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The Dispersal of Architecture


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The world’s population is to increase by between 1.5 and 2.5 billion by 2050. In the coming two decades “more than seven hundred million households will be added,” according to Tobias Just, professor of real estate management at the University of Regensburg. “But because urbanization is advancing rapidly,” adds Just, “especially in Africa and Asia, and the relocation of a household from the countryside to the city creates an additional need for housing, about a billion more dwellings need to be completed by 2030 to meet demand.”

It is clear from the numbers alone that the form of future residential buildings can no longer be addressed by means of conventional architecture. The question then becomes: What form will these dwellings take?

Most occupants of these new structures will not have the money to finance a house as we generally know it, or even an apartment in a high-rise. According to UN Habitat, 400 million city dwellers already live in critically overcrowded accommodations, especially in South Asia and India, where over a third of the urban population lives in spaces occupied by more than three people. In New York, as of this writing, twenty-two thousand children live on the street—the highest number since the Great Depression of the 1930s. Seventy-two percent of the population of sub-Saharan Africa lives in slums; in Southeast Asia the number is 59 percent. Both economically and ecologically, it will be impossible to meet housing demand with the traditional methods and forms of architecture and urbanism.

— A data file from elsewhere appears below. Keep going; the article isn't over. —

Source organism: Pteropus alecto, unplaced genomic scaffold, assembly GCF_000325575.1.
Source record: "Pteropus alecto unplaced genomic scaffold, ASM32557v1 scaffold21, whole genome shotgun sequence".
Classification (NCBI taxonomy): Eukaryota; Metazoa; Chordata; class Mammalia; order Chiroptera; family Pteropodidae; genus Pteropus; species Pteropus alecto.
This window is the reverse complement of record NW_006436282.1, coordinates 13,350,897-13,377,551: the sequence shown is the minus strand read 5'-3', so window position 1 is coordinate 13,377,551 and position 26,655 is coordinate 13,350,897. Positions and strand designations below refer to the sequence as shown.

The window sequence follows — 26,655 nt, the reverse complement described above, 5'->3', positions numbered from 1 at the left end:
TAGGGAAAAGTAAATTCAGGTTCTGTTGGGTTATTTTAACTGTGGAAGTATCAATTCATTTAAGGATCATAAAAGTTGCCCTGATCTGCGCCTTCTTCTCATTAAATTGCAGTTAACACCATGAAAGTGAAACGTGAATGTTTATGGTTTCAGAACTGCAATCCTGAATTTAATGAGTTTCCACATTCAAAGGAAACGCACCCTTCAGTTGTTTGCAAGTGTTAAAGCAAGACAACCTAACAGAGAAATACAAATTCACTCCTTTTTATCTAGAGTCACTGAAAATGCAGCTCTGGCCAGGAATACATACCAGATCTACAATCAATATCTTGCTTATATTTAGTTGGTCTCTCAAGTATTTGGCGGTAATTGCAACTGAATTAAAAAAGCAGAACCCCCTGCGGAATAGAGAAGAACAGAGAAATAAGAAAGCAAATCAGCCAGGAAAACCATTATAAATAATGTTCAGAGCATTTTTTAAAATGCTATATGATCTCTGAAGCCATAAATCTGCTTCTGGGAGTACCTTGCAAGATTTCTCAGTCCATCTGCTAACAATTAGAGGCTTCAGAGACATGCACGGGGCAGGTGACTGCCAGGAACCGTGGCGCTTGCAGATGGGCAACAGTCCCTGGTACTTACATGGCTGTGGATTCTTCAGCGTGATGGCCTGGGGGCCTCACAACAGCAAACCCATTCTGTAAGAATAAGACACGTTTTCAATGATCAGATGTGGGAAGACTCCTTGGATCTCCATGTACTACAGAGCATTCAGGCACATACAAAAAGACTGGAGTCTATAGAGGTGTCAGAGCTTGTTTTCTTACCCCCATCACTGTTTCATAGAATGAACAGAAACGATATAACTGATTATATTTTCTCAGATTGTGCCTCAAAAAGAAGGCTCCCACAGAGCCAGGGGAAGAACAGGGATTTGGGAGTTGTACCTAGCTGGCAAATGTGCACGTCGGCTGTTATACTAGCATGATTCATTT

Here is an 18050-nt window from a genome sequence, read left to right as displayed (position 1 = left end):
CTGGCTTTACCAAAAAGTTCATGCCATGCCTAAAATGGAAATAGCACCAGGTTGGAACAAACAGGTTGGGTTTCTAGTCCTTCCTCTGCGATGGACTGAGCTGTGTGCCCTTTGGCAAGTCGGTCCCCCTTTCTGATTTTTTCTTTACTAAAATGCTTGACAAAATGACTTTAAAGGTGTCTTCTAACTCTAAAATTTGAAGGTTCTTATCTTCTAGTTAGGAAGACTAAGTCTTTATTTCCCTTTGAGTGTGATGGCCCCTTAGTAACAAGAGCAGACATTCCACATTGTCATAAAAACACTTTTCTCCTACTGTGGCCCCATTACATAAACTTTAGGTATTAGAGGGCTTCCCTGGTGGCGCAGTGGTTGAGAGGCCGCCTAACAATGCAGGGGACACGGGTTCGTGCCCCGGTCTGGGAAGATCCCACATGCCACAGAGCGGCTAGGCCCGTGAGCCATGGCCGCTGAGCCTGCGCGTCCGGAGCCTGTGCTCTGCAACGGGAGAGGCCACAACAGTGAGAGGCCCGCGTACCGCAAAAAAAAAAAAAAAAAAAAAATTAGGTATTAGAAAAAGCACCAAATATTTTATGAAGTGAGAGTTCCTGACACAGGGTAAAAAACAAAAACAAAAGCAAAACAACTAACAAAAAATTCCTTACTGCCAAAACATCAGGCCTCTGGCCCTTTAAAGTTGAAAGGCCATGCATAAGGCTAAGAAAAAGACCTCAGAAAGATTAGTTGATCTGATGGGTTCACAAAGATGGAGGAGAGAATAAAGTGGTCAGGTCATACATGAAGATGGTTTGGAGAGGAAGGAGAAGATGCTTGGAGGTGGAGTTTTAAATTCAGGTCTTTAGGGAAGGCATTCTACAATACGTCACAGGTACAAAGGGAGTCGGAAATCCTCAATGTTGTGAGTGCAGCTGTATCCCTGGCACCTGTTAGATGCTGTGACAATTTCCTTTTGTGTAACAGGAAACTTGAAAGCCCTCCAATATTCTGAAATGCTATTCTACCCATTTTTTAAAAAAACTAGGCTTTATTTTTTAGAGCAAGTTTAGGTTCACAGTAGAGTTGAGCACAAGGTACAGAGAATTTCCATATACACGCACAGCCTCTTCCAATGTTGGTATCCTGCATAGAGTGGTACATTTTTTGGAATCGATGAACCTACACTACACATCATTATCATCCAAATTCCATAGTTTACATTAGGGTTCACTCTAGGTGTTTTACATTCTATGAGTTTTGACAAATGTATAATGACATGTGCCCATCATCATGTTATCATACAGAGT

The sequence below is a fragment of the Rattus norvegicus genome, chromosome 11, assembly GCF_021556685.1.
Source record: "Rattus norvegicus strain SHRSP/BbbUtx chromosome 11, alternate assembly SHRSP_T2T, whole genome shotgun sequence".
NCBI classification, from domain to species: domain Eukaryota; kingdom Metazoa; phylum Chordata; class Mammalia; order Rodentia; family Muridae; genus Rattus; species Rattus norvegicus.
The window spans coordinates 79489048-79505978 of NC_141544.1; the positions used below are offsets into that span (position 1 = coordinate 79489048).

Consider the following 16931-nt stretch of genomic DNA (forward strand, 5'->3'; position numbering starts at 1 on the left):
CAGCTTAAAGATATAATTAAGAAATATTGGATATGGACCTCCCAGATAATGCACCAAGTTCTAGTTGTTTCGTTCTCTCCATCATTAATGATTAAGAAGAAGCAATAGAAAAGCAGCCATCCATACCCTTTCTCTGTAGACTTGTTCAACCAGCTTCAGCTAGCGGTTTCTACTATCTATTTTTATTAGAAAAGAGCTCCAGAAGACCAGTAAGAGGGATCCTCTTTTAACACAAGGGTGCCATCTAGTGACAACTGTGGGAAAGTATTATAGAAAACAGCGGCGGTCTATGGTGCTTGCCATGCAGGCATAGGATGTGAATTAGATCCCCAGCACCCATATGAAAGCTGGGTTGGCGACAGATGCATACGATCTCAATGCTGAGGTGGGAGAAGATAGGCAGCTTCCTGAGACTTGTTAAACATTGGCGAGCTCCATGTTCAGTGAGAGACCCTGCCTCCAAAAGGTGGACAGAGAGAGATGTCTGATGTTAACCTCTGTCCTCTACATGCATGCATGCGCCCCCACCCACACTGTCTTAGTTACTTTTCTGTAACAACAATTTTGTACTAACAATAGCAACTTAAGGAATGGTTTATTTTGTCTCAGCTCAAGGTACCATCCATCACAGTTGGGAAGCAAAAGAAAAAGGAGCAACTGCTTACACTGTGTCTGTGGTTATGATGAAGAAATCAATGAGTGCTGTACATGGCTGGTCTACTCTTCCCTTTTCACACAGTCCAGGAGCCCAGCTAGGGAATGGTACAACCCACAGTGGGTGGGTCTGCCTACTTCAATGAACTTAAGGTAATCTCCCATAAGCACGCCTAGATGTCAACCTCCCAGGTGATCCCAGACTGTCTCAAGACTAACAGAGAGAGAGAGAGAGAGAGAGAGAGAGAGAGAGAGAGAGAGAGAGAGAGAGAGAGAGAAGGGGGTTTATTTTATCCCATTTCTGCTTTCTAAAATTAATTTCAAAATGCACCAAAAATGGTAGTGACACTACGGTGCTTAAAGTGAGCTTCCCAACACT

The problem is exacerbated by the adoption of Western forms of urban sprawl in Asia. Traffic jams in major Chinese cities have taken on apocalyptic dimensions, even though population density in large cities in China and India is still relatively low. According to statistics compiled by the German Federal Agency for Civic Education, only 3 percent of the urban population of China lives in Shanghai, whereas 42 percent of the Japanese urban population lives in the metropolitan area of Tokyo. It is not difficult to imagine what will happen if Chinese metropolises catch up with Japan in terms of traffic and population density. If only because of dwindling resources, the European and American model of domestic architecture and “social housing” has come to an end. The issue then is how to provide residents, within the smallest area and for as little money as possible, space for privacy, shelter, and the exchange of information, as well as communal spaces that transcend familiar building typologies—and how to convert and repopulate buildings (estates, factories, administration buildings) that have been abandoned in huge numbers in thinned-out peripheries and areas beset by population loss.

Read the full article here.